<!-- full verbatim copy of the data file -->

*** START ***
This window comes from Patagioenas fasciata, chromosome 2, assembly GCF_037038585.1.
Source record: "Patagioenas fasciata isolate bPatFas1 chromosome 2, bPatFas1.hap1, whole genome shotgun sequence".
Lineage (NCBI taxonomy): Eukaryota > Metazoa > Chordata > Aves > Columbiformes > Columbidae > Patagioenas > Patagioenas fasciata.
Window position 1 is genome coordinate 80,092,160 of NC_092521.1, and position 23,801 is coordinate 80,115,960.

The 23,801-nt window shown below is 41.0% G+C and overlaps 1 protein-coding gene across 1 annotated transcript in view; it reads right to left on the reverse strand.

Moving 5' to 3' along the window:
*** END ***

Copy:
This window comes from Patagioenas fasciata, chromosome 2, assembly GCF_037038585.1.
Source record: "Patagioenas fasciata isolate bPatFas1 chromosome 2, bPatFas1.hap1, whole genome shotgun sequence".
Lineage (NCBI taxonomy): Eukaryota > Metazoa > Chordata > Aves > Columbiformes > Columbidae > Patagioenas > Patagioenas fasciata.
Window position 1 is genome coordinate 80,092,160 of NC_092521.1, and position 23,801 is coordinate 80,115,960.

The 23,801-nt window shown below is 41.0% G+C and overlaps 1 protein-coding gene across 1 annotated transcript in view; it reads right to left on the reverse strand.

Moving 5' to 3' along the window: